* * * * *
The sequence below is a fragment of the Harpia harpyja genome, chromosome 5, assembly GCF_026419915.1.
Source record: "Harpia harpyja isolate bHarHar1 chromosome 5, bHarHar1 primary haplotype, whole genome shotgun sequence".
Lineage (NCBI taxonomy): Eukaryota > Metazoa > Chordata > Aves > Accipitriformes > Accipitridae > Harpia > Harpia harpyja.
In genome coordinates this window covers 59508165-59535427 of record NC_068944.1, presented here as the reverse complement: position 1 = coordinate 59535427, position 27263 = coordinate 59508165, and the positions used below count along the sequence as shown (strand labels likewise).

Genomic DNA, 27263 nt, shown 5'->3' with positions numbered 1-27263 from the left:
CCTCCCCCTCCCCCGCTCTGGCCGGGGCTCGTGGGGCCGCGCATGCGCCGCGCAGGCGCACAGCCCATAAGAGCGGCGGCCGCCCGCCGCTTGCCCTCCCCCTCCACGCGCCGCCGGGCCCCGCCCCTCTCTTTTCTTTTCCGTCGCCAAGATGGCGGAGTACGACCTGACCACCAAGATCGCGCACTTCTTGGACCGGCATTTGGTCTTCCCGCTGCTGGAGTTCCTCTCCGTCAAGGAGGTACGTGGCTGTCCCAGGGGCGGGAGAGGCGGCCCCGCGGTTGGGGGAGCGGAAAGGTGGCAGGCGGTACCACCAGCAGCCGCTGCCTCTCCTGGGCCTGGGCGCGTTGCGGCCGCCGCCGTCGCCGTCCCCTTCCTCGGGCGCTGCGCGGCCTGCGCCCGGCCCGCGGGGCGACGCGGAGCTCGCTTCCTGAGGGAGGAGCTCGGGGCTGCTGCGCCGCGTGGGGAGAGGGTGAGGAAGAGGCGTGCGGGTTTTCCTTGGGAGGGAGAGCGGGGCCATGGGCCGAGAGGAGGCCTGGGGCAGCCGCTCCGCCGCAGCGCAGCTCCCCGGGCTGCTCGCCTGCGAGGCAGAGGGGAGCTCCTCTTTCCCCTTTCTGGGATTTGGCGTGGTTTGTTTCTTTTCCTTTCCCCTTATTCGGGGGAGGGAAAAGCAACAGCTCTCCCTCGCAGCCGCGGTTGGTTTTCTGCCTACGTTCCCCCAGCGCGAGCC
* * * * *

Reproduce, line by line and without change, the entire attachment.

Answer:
The sequence below is a fragment of the Harpia harpyja genome, chromosome 5, assembly GCF_026419915.1.
Source record: "Harpia harpyja isolate bHarHar1 chromosome 5, bHarHar1 primary haplotype, whole genome shotgun sequence".
Lineage (NCBI taxonomy): Eukaryota > Metazoa > Chordata > Aves > Accipitriformes > Accipitridae > Harpia > Harpia harpyja.
In genome coordinates this window covers 59508165-59535427 of record NC_068944.1, presented here as the reverse complement: position 1 = coordinate 59535427, position 27263 = coordinate 59508165, and the positions used below count along the sequence as shown (strand labels likewise).

Genomic DNA, 27263 nt, shown 5'->3' with positions numbered 1-27263 from the left:
CCTCCCCCTCCCCCGCTCTGGCCGGGGCTCGTGGGGCCGCGCATGCGCCGCGCAGGCGCACAGCCCATAAGAGCGGCGGCCGCCCGCCGCTTGCCCTCCCCCTCCACGCGCCGCCGGGCCCCGCCCCTCTCTTTTCTTTTCCGTCGCCAAGATGGCGGAGTACGACCTGACCACCAAGATCGCGCACTTCTTGGACCGGCATTTGGTCTTCCCGCTGCTGGAGTTCCTCTCCGTCAAGGAGGTACGTGGCTGTCCCAGGGGCGGGAGAGGCGGCCCCGCGGTTGGGGGAGCGGAAAGGTGGCAGGCGGTACCACCAGCAGCCGCTGCCTCTCCTGGGCCTGGGCGCGTTGCGGCCGCCGCCGTCGCCGTCCCCTTCCTCGGGCGCTGCGCGGCCTGCGCCCGGCCCGCGGGGCGACGCGGAGCTCGCTTCCTGAGGGAGGAGCTCGGGGCTGCTGCGCCGCGTGGGGAGAGGGTGAGGAAGAGGCGTGCGGGTTTTCCTTGGGAGGGAGAGCGGGGCCATGGGCCGAGAGGAGGCCTGGGGCAGCCGCTCCGCCGCAGCGCAGCTCCCCGGGCTGCTCGCCTGCGAGGCAGAGGGGAGCTCCTCTTTCCCCTTTCTGGGATTTGGCGTGGTTTGTTTCTTTTCCTTTCCCCTTATTCGGGGGAGGGAAAAGCAACAGCTCTCCCTCGCAGCCGCGGTTGGTTTTCTGCCTACGTTCCCCCAGCGCGAGCC